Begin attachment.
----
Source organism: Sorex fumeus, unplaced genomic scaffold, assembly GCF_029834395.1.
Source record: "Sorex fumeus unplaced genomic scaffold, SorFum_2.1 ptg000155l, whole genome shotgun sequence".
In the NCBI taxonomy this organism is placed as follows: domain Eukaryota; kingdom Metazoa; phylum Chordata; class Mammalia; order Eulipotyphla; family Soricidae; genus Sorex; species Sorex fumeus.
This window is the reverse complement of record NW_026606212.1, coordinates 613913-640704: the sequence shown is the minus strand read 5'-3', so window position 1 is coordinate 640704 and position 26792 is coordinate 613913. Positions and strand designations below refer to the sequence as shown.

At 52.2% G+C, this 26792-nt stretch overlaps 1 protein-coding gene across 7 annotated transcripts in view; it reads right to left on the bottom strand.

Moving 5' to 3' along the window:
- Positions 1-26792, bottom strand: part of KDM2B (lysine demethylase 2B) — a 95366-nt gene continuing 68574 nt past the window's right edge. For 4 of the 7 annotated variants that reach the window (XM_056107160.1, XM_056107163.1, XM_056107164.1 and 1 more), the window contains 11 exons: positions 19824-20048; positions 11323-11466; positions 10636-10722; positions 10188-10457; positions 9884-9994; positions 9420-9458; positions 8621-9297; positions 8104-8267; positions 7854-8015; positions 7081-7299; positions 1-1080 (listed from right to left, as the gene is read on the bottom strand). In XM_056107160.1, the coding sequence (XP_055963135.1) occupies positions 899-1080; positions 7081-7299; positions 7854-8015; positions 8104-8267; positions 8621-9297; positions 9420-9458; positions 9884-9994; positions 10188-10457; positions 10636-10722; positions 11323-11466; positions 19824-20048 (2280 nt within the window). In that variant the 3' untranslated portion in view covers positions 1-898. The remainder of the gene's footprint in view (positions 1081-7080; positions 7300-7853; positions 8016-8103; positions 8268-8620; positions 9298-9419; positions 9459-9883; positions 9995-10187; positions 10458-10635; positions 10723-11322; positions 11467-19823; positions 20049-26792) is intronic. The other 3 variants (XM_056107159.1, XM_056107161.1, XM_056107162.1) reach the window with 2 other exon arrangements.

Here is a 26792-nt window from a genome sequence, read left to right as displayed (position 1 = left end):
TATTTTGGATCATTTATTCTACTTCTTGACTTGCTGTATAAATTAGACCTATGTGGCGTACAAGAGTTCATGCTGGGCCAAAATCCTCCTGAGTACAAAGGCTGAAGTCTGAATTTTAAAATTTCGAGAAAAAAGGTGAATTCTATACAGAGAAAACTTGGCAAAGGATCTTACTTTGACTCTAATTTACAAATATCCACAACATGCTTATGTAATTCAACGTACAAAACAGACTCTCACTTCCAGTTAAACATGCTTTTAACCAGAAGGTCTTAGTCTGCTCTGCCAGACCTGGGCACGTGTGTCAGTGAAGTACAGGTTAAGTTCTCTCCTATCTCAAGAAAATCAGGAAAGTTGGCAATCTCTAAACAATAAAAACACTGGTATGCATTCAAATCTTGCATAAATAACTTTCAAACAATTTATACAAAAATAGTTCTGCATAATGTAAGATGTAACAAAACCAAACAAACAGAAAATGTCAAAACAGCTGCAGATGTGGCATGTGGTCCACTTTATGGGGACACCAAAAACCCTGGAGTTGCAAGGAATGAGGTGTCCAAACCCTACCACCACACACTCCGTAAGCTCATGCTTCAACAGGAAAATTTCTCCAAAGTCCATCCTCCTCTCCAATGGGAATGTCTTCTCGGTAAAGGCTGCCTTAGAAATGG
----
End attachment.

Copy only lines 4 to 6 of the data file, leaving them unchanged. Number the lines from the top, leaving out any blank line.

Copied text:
This window is the reverse complement of record NW_026606212.1, coordinates 613913-640704: the sequence shown is the minus strand read 5'-3', so window position 1 is coordinate 640704 and position 26792 is coordinate 613913. Positions and strand designations below refer to the sequence as shown.

At 52.2% G+C, this 26792-nt stretch overlaps 1 protein-coding gene across 7 annotated transcripts in view; it reads right to left on the bottom strand.

Moving 5' to 3' along the window: